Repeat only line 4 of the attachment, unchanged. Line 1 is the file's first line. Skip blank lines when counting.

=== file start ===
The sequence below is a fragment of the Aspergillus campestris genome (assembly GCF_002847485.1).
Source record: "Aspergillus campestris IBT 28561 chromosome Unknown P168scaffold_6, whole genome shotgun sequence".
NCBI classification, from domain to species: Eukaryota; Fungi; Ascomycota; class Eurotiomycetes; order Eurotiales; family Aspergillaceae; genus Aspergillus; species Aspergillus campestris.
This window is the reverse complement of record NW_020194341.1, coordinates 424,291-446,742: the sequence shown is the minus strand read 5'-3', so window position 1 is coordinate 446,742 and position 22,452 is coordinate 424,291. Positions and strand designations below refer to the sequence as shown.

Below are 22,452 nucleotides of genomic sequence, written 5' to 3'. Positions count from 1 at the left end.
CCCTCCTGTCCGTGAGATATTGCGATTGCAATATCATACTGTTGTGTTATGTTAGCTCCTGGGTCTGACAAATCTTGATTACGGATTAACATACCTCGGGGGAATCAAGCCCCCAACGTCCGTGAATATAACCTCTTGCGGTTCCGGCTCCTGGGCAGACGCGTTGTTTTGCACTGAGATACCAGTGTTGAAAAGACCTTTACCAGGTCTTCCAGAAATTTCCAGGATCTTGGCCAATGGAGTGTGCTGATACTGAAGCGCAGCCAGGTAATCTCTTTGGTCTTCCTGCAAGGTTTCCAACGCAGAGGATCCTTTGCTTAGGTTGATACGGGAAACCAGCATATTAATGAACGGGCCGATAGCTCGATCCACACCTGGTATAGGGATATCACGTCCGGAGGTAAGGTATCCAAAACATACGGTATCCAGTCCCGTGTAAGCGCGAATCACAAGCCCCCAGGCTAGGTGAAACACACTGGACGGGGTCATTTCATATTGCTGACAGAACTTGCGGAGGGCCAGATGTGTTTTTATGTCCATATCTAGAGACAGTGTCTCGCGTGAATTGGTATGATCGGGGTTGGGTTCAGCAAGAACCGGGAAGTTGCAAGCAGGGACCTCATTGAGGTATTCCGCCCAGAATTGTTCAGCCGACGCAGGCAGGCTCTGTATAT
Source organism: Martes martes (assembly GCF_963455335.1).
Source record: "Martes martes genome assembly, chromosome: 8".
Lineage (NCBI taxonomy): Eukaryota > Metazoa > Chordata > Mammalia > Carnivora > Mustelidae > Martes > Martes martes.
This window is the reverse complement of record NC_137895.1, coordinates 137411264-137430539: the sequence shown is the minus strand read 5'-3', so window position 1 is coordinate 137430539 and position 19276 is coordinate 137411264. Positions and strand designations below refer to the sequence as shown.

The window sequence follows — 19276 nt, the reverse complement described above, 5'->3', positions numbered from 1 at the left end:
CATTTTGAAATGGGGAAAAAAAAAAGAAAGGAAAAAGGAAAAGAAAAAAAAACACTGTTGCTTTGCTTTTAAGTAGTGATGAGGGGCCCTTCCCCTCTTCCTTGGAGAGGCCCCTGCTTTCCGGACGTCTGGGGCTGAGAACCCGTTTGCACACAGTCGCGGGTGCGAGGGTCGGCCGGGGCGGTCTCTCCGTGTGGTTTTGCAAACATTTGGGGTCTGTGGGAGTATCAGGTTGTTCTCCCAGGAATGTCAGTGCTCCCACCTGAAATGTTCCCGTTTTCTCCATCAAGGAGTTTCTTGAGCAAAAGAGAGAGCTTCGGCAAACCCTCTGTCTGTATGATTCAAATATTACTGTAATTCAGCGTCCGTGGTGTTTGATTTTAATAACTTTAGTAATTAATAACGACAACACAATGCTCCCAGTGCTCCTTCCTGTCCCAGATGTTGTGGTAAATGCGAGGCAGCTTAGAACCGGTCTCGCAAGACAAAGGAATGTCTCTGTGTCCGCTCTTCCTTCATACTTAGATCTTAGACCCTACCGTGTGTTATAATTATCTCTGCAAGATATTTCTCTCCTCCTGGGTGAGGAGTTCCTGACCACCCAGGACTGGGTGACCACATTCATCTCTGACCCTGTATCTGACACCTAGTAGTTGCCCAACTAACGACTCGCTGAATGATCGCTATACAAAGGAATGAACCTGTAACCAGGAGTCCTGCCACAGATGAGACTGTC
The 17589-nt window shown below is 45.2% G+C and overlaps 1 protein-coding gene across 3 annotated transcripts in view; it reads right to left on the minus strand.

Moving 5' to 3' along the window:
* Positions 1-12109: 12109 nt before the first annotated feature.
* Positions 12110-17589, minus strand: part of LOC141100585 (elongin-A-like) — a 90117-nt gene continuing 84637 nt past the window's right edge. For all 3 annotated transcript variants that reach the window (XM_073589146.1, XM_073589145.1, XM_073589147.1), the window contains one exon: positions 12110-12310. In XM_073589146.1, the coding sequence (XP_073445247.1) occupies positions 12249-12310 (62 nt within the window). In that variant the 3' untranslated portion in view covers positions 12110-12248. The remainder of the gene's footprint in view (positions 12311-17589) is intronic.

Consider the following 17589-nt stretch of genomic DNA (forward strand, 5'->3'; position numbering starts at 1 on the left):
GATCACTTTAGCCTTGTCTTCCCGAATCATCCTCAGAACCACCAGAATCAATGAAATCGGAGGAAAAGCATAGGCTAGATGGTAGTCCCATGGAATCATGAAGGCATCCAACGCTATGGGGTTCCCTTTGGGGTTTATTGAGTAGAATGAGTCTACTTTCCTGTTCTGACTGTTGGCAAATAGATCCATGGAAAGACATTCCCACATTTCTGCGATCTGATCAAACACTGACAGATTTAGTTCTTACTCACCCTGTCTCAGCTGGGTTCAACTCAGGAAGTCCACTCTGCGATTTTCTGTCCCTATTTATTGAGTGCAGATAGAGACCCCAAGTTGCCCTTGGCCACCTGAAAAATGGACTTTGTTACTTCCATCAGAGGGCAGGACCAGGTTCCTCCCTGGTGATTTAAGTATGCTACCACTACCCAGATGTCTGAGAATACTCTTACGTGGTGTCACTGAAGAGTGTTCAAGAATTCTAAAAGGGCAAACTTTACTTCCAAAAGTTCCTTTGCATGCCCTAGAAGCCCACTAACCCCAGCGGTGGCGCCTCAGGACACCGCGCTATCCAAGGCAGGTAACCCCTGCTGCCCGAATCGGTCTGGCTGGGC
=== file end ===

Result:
This window is the reverse complement of record NW_020194341.1, coordinates 424,291-446,742: the sequence shown is the minus strand read 5'-3', so window position 1 is coordinate 446,742 and position 22,452 is coordinate 424,291. Positions and strand designations below refer to the sequence as shown.